United NationsDepartment of Economic and Social Affairs Sustainable Development

European Union

for social and economic development and human well-being that provide important ecosystem services and are essential for the achievement of sustainable development and poverty eradication. They also contribute to basic living standards and promote transformation towards a green economy.
Oceans and seas cover 71% of the Earth's surface and are critical to sustaining life on Earth, including for the provision of food, oxygen and water and the moderation of climate. They are of universal importance because of the resources and the ecosystem services they provide, and are particularly crucial for coastal states, including Small Island Development States. The United Nations Convention on the Law of the Sea provides the legal framework for the conservation and sustainable use of the oceans and their resources. The sustainable management of human activities impacting oceans and seas and coastal areas is necessary to ensure the provision of many economic and social benefits and ecosystem services to humankind. Oceans and seas are increasingly responsible for the creation of wealth and jobs – including fisheries and aquaculture, shipping, tourism, biotechnologies and pharmaceuticals, and a range of energy sources, including renewables. However, unsustainable fishing practices put food security and income generation at risk, especially of the poor. Oceans and seas are important components of the post 2015 development agenda, and are also closely related to a range of other priority areas such as water and governance, as well as climate change.
Some key challenges on oceans and seas which deserve to be addressed in a targeted and coherent manner include:
As agreed at Rio+20, it should be ensured that our seas and oceans are clean, healthy, productive and resilient to external impacts including climate change and acidification, by applying an ecosystem approach and the precautionary principle to the management of human activities. Marine and coastal biodiversity should be maintained, and species and habitats from coral reefs and mangroves to the Arctic ecosystems, should be protected and restored,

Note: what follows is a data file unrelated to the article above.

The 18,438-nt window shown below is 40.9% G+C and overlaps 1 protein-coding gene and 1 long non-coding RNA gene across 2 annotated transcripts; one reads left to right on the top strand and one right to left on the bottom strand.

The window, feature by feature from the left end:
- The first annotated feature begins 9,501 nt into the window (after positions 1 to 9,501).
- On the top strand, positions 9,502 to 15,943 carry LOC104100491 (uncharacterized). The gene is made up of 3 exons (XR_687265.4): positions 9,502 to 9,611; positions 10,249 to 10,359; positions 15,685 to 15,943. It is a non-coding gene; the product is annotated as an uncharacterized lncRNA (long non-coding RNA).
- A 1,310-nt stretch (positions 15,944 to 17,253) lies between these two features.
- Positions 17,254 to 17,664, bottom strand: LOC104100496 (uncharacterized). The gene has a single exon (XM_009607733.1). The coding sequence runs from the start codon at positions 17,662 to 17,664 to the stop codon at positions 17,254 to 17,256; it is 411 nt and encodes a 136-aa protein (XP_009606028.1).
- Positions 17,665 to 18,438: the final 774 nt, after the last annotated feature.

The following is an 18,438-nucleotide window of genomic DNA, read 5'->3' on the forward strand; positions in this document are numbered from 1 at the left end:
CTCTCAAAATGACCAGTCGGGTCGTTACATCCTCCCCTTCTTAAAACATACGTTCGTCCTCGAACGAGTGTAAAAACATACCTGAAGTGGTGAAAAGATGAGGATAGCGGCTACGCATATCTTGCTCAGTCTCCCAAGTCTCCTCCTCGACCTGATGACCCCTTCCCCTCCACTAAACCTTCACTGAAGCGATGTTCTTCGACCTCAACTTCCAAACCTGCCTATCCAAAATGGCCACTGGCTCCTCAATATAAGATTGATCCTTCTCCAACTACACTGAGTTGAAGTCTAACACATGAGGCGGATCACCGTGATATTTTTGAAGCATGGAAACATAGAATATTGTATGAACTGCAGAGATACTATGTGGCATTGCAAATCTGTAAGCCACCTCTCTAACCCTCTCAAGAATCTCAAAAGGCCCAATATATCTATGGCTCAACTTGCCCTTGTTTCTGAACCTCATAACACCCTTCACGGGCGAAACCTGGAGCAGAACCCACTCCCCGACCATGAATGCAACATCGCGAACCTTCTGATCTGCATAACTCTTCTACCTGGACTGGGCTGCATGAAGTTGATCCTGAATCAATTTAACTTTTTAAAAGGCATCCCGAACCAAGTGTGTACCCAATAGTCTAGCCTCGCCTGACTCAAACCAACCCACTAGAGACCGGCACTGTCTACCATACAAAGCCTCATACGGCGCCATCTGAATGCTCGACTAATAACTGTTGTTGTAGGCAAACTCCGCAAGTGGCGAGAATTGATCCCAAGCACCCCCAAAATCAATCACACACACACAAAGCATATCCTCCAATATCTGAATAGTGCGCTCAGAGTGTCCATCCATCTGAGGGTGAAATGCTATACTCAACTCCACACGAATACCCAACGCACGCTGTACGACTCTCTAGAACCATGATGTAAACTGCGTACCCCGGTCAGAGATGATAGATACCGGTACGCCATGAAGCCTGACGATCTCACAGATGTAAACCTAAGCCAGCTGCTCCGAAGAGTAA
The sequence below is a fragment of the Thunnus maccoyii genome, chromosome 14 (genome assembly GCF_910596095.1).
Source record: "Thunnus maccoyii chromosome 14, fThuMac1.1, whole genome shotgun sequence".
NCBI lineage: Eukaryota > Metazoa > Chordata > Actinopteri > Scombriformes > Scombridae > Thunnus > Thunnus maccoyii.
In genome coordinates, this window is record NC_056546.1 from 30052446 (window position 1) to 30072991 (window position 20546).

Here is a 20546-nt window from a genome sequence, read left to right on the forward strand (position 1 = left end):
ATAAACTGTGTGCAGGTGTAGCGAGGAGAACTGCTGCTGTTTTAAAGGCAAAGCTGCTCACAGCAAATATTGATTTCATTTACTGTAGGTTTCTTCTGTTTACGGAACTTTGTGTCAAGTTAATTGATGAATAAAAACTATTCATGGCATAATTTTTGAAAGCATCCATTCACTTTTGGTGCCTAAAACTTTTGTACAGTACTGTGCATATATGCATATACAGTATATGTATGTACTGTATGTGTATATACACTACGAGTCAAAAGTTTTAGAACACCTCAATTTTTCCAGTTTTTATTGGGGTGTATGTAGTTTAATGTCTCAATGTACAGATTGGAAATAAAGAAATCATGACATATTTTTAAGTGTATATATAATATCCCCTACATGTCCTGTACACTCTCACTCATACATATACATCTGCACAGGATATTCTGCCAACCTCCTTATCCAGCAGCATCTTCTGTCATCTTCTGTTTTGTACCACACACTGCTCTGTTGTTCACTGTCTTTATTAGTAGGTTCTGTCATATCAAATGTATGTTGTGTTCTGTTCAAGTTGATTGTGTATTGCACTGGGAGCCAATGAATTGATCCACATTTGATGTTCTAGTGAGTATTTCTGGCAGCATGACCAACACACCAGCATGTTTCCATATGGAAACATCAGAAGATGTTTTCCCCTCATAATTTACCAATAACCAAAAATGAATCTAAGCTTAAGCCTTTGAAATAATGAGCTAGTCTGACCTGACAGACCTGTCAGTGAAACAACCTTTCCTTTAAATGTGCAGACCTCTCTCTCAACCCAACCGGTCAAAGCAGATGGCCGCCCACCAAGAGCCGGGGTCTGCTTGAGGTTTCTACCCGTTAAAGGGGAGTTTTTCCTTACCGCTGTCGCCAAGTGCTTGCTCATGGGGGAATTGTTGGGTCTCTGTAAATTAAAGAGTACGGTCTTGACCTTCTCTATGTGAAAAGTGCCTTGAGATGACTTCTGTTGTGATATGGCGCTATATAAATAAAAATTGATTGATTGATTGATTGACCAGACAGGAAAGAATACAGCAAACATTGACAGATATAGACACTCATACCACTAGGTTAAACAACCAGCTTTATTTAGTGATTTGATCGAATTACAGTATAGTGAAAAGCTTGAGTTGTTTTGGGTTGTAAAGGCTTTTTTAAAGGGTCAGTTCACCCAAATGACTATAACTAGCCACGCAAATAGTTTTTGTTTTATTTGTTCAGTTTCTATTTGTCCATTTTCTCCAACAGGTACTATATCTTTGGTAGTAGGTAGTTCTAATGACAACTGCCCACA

notably through the establishment of marine protected areas, including in areas beyond national jurisdiction.
We need to address marine pollution, including chemicals and nutrients, as well as invasive alien species. We want to highlight the growing concerns on marine litter, which is mainly a consequence of poor waste management, both in land and at sea. Our agreed objective is to achieve significant reductions of marine litter by 2025 and to prevent harm to coastal and marine environment.
A main priority is achieving sustainable fisheries, which includes combating overfishing and minimizing environmental impacts. This also requires meeting the 2015 target, as reiterated at Rio+20, to maintain or restore fish stocks at least to levels that can produce maximum sustainable yield on an urgent basis. Furthermore, oceans and seas governance should be improved so that illegal, unreported and unregulated fishing is prevented and eliminated. There is also a need to promote sustainable aquaculture practices to ensure food security without jeopardizing marine ecosystems. Access to fisheries and to markets by subsistence, small-scale and artisanal fishers and women fish workers, particularly in developing countries and Small Island Developing States, needs to be ensured. The post-2015 framework is an opportunity to focus our actions on these interrelated challenges. The interrelations of oceans and seas with many other sustainable development challenges call for a more holistic approach to the sustainable management of natural resources and services provided by oceans and seas.